denial of parole was based upon factors that would have resulted
in the denial of parole under pre-1996 policies and practices.
See Grob v. Pa. Bd. of Prob. & Parole, Civil No.
3:CV-04-0275, slip op. at 6 (M.D. Pa. Oct. 29, 2004) (Nealon,
J.); Sphar v. Pa. Bd. of Probation & Parole, Civil No.
3:CV-04-1145, slip op. at 7 (M.D. Pa. Oct. 29, 2004) (Munley,
J.); Schaeffer v. Pa. Bd. of Probation & Parole, Civil No.
3:CV0-4-1159, slip op. at 8 (M.D. Pa. Oct. 26, 2004) (Munley,
In this case, I agree with Respondent that it was not the
Board's application of harsher laws or guidelines that caused the
denial of parole. Rather, the Board specifically enumerated
multiple significant reasons for denying parole that would have
also warranted the denial of parole prior to the 1996 amendments.
Initially, I note that Smith's April 18, 2003 parole decision
came all most four months after the Pennsylvania Supreme Court
had decided Winklespecht, supra. Thus, unlike in the
Mickens-Thomas I, the Board had the benefit of Winklespecht
prior to conducting Smith's parole review. Additionally, the
Board listed a series of significant reasons for denying Smith
parole which stress, not public safety issues, but rather Smith's
own behavior and the Board's perception of his rehabilitation.
See Dkt. Entry 11, Ex. C, Board Decision of April 18, 2003. The
Board was obviously dissatisfied with Smith's refusal to accept
responsibility for the offenses he committed as well as his
refusal to even discuss his convictions at his parole hearing. (Id.) The Board also
appropriately considered the recommendation of the prosecuting
attorney. All of these items are included in § 331.19 as factors
to be considered in parole decisions.*fn8 Thus, Smith's
argument that the Board erroneously made public safety a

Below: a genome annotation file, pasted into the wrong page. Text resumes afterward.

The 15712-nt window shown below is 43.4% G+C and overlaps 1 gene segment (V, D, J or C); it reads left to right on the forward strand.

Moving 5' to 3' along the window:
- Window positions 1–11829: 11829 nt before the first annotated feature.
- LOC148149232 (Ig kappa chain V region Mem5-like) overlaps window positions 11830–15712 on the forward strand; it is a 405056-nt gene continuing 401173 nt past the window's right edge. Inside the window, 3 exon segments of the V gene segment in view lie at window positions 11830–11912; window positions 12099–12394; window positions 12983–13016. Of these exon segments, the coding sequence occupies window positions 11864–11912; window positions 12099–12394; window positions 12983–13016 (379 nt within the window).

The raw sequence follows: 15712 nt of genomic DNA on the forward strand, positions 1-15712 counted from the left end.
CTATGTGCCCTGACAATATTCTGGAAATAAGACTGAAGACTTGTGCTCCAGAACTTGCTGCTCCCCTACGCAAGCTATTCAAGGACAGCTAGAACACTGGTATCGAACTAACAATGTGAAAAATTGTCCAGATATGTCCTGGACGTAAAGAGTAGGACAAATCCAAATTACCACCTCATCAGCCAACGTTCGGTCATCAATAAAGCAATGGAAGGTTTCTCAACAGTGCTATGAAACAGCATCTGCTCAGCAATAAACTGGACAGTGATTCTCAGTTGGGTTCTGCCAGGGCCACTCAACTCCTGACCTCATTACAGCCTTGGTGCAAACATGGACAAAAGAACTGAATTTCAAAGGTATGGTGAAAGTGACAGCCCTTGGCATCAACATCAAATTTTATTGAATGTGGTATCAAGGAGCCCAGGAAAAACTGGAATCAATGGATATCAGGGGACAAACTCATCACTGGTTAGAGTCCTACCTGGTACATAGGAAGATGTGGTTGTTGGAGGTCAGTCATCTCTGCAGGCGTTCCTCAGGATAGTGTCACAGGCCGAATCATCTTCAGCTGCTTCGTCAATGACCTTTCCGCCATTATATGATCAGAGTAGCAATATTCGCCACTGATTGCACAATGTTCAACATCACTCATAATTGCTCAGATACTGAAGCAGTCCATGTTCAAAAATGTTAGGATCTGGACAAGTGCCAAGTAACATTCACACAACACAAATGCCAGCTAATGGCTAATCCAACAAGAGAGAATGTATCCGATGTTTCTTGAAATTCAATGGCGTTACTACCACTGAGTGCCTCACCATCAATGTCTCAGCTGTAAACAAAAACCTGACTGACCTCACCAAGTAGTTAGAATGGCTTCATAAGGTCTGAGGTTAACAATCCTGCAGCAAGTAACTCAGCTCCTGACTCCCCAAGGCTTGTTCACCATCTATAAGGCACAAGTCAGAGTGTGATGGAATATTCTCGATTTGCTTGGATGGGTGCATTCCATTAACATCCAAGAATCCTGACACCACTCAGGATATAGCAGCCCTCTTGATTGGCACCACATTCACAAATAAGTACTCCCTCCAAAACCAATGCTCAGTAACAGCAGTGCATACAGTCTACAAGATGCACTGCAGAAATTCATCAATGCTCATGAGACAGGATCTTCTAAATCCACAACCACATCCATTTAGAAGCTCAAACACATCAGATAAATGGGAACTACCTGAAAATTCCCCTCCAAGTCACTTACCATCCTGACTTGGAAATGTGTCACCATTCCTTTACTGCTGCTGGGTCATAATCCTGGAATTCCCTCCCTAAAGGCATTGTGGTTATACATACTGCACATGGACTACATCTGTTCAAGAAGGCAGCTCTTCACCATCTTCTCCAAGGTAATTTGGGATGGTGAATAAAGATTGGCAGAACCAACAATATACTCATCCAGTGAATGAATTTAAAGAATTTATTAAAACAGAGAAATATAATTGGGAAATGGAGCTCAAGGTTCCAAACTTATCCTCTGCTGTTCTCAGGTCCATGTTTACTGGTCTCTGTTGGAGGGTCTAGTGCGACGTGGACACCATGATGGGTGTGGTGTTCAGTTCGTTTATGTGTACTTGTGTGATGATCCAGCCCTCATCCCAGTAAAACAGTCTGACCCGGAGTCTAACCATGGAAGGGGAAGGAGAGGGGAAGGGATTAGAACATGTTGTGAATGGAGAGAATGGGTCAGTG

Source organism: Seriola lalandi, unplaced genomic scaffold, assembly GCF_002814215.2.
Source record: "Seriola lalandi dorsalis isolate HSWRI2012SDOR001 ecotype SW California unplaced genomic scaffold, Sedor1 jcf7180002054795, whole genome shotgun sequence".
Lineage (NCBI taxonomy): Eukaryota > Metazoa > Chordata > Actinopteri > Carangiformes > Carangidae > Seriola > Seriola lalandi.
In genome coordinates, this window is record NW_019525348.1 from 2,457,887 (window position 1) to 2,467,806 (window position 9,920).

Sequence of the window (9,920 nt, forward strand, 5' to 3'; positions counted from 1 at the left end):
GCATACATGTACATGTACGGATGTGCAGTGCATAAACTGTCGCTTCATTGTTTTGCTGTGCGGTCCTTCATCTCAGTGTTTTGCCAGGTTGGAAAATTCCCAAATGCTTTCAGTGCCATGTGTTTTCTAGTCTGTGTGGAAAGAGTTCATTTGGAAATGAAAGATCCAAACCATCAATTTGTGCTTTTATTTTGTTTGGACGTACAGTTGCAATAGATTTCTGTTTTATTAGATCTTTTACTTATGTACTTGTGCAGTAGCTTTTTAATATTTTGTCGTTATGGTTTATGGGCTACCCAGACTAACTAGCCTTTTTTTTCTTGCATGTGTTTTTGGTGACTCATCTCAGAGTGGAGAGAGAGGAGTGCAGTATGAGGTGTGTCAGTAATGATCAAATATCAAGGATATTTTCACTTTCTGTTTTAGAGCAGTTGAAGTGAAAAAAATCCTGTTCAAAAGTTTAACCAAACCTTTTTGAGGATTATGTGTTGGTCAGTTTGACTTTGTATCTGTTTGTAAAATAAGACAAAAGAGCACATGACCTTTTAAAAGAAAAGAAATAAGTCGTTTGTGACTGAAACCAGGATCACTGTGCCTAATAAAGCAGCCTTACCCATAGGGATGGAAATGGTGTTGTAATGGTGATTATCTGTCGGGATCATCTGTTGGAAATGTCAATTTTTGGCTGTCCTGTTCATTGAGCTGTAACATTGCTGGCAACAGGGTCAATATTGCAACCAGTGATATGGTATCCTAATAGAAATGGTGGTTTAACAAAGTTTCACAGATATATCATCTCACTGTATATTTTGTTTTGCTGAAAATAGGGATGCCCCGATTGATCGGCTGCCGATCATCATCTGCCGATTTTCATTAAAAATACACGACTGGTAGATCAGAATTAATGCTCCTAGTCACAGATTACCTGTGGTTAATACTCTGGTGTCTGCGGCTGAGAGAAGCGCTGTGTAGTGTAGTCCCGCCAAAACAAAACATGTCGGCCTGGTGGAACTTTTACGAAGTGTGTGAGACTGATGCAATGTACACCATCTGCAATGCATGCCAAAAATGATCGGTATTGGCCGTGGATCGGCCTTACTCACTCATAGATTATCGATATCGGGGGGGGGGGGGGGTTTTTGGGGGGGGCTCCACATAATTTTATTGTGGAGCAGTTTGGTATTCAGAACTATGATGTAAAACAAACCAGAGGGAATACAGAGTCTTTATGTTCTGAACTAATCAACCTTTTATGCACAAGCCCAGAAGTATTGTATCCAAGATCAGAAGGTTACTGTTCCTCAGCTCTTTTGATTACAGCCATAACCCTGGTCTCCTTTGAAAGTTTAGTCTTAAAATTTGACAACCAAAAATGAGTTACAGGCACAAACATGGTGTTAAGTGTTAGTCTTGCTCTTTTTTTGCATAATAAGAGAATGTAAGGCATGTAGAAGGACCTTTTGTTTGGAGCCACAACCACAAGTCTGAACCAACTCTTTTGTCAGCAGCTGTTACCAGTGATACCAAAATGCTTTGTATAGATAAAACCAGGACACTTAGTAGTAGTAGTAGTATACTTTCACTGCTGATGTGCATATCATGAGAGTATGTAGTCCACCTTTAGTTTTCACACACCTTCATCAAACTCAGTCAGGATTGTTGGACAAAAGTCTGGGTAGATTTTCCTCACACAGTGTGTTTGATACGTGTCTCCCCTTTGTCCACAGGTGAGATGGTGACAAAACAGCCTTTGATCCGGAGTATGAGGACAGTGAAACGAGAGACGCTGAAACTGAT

controlling factor in reviewing him for parole is without basis.
Based on the Petitioner's prior criminal history, failure to
accept responsibility for the offenses he has committed, the
recommendation of the prosecuting attorney, and his refusal to
discuss his convictions at his parole interview with the Hearing
Examiner and Board Member, there is little doubt that he would
have been denied parole regardless fo the 1996 amendments to the
Parole Act. Smith has not shown a violation of the Ex Post Facto
Clause and this claim shall be dismissed.
C. Merits of Smith's Due Process Claim
Smith also suggests that the Board violated his due process
rights when it "deviated," without explanation, from established
practices by considering "other factors deemed pertinent in determining that [Smith] should not be
paroled." (Dkt. Entry 1.) The Board's decision, in relevant part,
Other factors deemed pertinent in determining that
you should not be paroled:
Your refusal to discuss your convictions at your
parole interview indicate you are not a suitable
candidate for parole.
(Dkt. Entry 11, Exhibit C, Notice of Board Decision, dated
04/18/03.) Thus, the Board did articulate the "other factors"
that militated against parole. Smith's due process claim plainly
lacks merit. Furthermore, contrary to Smith's assertion, as
discussed earlier, the Board's decision clearly advised him of
the reasons for denying parole. Therefore, this claim will be
Smith's petition lacks merit, and there is no basis for
issuance of a certificate of appealability. An appropriate order
NOW, this 3rd day of JUNE, 2005, for the reasons set forth
in the accompanying Memorandum, IT IS HEREBY ORDERED THAT:
1. The petition for a writ of habeas corpus (Dkt. Entry 1) is
2. The Clerk of Court is directed to mark this matter CLOSED.
3. There is no basis for the issuance of a Certificate of